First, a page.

Year of Award


Document Type

Professional Paper

Degree Type

Master of Arts (MA)

Degree Name

Clinical Psychology

Department or School/College

Department of Psychology

Committee Chair

David Schuldberg

Commitee Members

Daniel Doyle, Jennifer Waltz


complex posttraumatic stress, law enforcement, personality, personality trait change, personality trait trajectory, Police, PTSD, trauma


University of Montana


The impact of chronic trauma exposure on personality trajectories over time was examined in a sample of urban police officers. Scores from a personality measure taken in pre-hire psychological evaluations were compared with follow up scores administered for this study five to ten years later. An urban police agency of approximately 1000 commissioned police officers agreed to allow its officers to be recruited as participants. The consulting psychologist who performed the agency’s pre-hire psychological evaluations during the applicable period supplied historical data with participant consent and agency approval. Personality change between the two times was analyzed using hierarchical regression analysis, with the independent variables of interest including measures of exposure to potentially traumatic events (PTEs) and posttraumatic stress symptoms. The study tested the research hypothesis that cumulative exposure to PTEs measured by the Critical Incident History Questionnaire (CIHQ) and the Life Events Checklist (LEC) would explain a statistically significant portion of the variance in change over time between scores for the Wellbeing, Empathy, Independence, Good Impression, and Self-Control scales of the California Psychological Inventory (CPI) from baseline (pre-hire) and 5-10 years later. Higher PTE exposure scores were hypothesized to correlate with lower scores on all five measures of positive personality characteristics. The results were significant for all of the traits except Empathy. However, the direction of the change in the remaining traits were counter to the hypothesis; higher CIHQ and LEC scores were correlated with a more positive trajectory in four of the scales when controlling for the effects of posttraumatic stress (PTS) symptoms as measured by the Posttraumatic Checklist (PCL). This apparently positive response to trauma exposure may be accounted for by selection and posttraumatic growth (PTG).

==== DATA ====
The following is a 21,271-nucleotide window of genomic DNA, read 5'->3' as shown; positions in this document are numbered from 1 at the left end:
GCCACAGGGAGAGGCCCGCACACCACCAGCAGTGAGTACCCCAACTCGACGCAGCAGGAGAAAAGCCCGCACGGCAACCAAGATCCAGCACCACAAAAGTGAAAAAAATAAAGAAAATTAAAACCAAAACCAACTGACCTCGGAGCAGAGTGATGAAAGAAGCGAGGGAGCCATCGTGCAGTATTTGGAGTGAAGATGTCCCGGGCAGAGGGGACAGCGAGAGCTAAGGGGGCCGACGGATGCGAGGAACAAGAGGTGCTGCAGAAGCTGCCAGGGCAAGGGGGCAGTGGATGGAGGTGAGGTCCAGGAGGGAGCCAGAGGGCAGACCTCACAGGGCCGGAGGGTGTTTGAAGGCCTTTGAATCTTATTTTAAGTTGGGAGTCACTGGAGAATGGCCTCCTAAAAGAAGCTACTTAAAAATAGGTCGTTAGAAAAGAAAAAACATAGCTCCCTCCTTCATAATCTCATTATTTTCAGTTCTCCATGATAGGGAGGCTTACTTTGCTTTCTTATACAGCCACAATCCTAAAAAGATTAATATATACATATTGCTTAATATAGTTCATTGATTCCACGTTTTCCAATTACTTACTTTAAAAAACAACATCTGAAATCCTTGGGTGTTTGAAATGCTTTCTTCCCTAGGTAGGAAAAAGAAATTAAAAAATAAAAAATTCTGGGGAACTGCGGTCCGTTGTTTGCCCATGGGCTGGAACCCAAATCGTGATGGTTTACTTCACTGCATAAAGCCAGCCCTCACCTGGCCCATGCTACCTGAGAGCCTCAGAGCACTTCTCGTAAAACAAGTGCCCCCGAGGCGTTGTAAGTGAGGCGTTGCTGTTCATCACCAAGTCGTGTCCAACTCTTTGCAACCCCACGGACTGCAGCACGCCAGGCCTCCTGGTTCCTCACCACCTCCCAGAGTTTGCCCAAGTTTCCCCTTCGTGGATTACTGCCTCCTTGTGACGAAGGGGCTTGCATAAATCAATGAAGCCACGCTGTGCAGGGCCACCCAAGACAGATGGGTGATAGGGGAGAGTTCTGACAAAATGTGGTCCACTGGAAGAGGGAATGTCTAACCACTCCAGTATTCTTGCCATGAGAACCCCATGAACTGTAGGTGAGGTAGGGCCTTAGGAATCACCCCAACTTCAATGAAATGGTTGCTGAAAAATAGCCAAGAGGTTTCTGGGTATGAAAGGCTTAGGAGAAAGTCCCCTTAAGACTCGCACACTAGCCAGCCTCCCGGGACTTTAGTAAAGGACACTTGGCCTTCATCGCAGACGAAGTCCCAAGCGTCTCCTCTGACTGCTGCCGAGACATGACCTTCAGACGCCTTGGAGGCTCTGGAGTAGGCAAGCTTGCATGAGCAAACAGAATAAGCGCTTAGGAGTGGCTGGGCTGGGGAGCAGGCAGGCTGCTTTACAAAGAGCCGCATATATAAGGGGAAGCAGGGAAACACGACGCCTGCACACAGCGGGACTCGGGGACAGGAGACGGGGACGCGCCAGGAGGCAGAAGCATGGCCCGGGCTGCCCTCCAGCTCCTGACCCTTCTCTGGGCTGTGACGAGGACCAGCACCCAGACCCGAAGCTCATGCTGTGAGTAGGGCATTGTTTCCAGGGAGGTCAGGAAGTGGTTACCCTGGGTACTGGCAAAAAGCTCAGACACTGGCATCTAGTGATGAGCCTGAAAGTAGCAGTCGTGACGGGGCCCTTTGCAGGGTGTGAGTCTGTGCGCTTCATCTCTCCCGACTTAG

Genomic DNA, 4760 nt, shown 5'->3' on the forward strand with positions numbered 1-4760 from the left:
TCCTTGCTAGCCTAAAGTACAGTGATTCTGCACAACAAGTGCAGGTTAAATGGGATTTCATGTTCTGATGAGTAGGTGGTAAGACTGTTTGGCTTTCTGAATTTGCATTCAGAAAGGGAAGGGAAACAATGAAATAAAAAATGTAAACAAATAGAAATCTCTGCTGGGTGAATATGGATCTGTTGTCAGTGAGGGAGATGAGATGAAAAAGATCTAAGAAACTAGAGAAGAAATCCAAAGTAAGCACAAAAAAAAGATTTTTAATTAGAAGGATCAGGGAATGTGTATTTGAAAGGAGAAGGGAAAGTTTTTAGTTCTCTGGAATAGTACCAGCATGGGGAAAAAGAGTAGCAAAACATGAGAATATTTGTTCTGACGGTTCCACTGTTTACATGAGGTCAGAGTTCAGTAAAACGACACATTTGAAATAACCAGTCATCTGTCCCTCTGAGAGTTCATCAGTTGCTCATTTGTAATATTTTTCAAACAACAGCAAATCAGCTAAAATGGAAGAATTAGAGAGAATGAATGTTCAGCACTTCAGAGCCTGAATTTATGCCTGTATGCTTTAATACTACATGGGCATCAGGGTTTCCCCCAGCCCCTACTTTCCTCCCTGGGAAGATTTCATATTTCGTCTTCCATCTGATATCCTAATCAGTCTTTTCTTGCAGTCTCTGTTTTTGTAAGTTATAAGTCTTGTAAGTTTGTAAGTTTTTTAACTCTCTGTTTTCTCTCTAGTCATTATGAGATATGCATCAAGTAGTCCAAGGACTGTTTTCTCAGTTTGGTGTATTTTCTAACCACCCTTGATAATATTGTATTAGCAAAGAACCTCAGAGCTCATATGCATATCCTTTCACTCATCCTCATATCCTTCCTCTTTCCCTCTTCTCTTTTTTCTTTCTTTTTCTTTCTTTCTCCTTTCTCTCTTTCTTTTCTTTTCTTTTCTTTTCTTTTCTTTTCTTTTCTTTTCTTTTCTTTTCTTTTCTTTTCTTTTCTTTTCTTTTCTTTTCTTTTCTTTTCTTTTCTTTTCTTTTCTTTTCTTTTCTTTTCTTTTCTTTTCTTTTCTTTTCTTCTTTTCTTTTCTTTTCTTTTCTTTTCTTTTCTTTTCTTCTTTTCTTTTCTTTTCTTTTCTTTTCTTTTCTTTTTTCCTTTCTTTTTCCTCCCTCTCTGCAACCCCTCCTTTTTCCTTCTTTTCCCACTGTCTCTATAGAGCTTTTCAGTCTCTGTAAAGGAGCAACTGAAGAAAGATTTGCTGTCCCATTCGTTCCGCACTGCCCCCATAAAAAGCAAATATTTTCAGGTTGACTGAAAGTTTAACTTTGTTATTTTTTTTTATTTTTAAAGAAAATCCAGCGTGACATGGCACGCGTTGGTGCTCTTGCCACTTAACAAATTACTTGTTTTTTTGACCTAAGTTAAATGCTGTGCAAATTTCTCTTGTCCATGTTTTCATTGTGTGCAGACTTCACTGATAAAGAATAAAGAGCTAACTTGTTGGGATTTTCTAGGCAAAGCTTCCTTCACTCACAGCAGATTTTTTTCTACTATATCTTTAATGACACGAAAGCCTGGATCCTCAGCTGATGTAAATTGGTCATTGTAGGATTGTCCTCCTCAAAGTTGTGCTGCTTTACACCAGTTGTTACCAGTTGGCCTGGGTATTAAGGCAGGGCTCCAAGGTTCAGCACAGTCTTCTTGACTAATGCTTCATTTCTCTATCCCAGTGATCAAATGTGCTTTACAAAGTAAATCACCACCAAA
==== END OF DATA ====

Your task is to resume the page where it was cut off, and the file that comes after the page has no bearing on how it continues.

© Copyright 2013 Jennifer Leigh Wills